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Natasha Tripney: Is Europe ‘infecting’ British theatre culture?

Three Kingdoms, Simon Stephens’ collaboration with German director Sebastian Nubling and Estonian designer Ene-Liis Semper, divided critics in 2012, with some calling it self-indulgent. Photo: Tristram Kenton
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It started the way these things always start. A venerable figure in the theatre industry said a controversial thing. Then other people weighed in to explain why what they said was wrong. A debate ensued. Sides were taken. Responses were written. Part of me is pleased when this happens because conversations about theatre are my favourite conversations, while part of me feels this is all a bit petty and insular. Still, I’m going to wade in, anyway.

To recap, David Hare was quoted in a news story in the Observer based on an earlier interview. In it he said: “We’re heading in Britain towards an over-aestheticised European theatre. We’ve got all these people called ‘theatremakers’ – God help us, what a word! – coming in and doing director’s theatre, where you camp up classic plays and you cut them and prune them around.”

He used the phrase “all that directorial stuff that we’ve managed to keep over there on the continent” and the word “infect” before concluding that he would “feel less warmth towards the British theatre if that ‘state of the nation’ tradition goes”.

Hare must surely have understood how phrases like those would come across, particularly in the uncertain world we currently inhabit. His choice of words made me think of those little arrows in the opening credits of Dad’s Army winding their way towards the Channel, only wielding video cameras, upright microphones and doing that drifting dream-walk of which Katie Mitchell is so fond. While naked.

Hare’s comments drew eloquent responses from, among others, theatre academic Duska Radosavljevic, who wrote an open letter in which she noted his choice of words and urged him not to use them lightly: “The really deadly infection is coming not from the apparent intellectualism of continental theatre, but from the swirling sentiments of xenophobia and nationalism coming from within. Don’t legitimise them: too many people are listening to you.”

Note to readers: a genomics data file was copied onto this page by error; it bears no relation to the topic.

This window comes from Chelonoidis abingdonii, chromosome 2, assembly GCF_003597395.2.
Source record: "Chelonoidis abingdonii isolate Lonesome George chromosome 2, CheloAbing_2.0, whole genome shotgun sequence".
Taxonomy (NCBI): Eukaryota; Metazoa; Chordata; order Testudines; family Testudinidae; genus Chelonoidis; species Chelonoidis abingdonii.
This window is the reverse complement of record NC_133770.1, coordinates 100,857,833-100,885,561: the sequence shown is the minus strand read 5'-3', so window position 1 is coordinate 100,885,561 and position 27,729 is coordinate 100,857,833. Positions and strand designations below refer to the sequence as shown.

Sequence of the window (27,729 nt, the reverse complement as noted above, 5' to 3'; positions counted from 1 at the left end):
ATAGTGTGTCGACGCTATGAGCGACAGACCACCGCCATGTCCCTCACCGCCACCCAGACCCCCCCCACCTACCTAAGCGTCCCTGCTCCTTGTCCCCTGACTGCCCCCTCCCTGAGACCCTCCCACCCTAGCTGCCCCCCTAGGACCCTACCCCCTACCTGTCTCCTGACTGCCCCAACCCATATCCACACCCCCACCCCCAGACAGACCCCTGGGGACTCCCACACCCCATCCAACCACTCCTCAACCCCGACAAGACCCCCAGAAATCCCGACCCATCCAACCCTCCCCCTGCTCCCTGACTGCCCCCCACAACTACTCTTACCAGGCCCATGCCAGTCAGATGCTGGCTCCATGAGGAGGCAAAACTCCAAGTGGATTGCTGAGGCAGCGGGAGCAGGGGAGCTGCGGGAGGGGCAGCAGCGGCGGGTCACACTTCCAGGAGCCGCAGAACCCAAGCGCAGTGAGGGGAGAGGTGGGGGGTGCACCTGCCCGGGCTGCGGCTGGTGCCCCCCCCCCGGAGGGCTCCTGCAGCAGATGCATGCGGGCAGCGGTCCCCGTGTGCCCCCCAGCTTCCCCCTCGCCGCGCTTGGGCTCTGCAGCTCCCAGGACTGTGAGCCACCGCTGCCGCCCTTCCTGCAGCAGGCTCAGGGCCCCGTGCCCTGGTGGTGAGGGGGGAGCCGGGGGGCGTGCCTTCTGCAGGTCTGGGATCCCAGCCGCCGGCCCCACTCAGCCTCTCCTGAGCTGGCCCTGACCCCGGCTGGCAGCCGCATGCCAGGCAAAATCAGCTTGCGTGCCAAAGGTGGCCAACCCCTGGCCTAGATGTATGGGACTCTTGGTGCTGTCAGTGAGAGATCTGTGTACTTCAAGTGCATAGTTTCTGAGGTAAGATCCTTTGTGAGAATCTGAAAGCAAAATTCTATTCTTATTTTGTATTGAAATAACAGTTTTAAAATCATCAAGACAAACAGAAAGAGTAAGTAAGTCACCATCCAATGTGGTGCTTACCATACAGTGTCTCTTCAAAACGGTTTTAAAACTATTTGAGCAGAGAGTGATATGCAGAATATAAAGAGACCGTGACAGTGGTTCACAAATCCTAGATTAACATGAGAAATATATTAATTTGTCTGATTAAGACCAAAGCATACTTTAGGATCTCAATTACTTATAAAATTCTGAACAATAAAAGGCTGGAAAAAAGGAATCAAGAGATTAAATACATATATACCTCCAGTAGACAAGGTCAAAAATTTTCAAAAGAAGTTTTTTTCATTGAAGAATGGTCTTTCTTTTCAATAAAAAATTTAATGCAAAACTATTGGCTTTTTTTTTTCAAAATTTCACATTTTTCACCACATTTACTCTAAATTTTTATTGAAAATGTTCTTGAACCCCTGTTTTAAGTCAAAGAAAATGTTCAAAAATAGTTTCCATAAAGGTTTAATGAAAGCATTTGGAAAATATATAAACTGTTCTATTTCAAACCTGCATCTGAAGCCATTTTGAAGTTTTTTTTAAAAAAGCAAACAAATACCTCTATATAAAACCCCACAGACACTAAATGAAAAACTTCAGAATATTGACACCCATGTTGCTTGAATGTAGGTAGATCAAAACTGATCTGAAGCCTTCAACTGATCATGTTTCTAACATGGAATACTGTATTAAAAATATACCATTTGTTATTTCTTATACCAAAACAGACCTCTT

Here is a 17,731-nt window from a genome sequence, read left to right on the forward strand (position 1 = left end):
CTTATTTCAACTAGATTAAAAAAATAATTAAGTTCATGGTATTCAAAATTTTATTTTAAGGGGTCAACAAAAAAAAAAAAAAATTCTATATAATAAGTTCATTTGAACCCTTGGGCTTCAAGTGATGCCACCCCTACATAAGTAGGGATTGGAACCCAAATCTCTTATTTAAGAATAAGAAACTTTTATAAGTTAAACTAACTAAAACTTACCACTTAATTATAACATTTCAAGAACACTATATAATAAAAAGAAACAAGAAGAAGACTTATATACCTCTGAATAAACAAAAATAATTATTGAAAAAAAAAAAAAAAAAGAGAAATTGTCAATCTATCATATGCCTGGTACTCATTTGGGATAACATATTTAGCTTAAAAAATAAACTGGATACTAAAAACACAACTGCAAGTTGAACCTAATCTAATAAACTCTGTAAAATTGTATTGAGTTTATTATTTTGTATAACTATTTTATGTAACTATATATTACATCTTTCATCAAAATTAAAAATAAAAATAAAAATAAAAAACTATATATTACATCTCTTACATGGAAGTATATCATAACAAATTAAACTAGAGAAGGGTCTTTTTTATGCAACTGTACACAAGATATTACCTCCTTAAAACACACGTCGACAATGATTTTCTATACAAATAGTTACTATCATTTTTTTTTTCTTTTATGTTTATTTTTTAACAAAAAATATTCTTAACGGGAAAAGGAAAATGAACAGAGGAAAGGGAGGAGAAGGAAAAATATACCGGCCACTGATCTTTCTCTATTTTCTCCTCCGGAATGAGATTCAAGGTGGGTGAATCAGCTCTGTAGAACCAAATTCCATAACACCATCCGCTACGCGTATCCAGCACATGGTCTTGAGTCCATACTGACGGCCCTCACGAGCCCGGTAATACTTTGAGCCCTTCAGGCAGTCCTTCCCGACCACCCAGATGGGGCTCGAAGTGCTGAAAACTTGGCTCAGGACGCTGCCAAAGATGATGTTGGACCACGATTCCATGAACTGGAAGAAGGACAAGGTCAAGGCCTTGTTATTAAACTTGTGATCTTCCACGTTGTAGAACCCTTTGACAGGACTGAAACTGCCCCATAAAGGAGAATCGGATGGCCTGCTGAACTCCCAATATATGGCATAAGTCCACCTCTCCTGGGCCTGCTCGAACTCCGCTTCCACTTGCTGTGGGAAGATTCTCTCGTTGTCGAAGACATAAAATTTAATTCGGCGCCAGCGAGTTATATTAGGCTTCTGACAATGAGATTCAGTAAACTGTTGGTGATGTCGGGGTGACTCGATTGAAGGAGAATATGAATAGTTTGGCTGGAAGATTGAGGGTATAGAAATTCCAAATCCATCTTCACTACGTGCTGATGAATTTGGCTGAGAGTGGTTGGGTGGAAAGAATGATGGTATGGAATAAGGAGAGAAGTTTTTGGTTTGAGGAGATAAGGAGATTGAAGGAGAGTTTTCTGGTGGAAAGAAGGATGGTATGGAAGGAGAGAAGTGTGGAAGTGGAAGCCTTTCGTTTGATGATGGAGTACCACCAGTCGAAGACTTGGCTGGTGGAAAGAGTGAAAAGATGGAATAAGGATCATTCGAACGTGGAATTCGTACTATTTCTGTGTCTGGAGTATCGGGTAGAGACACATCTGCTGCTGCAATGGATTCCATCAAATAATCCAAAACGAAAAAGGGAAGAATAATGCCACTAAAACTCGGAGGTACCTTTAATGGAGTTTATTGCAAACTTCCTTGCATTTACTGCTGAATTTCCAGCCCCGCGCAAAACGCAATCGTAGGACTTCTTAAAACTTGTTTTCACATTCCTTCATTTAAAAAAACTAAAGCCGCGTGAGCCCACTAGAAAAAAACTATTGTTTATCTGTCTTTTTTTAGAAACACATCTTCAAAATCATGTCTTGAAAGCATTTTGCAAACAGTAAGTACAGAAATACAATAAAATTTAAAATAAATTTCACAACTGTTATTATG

Lyn Gardner also presented a counter-argument. “One of the brilliant things about British theatre at the moment is its plurality. There is room for all comers in terms of form and content.” She went on to cite Iphigenia in Splott and Alexander Zeldin’s Love, both as brutal and accusatory pieces of theatre as you’re likely to see, as part of the state-of-the-nation tradition that Hare feels is under threat – he thinks Jez Butterworth’s Jerusalem was the last real contender.

How relevant is this to the theatre that is being made today? My colleague Matt Trueman has argued persuasively in the past that the label is unhelpful. Back in 2011, he said there was no such thing as a state-of-the-nation play and that to “refract everything through the prism of national identity feels singularly blinkered”.

If we’re going to use the term, we should recognise its elasticity. Gardner points out that the state of the nation is indivisible from the state of the world. We need to be looking beyond ourselves if we’re to stand a chance of understanding the place we’re in. Nor does theatre need to be sweeping in scope nor full of elegantly crafted monologues to illuminate the world we live in. To my mind, Sh!t Theatre’s Letters to Windsor House is one of the best evocations of the current state of our nation. It is a piece of theatre about the precariousness of urban living, and the psychological and social cost of the housing crisis.

Sh!t Theatre’s Letters to Windsor House dwells on the precariousness of urban living in the UK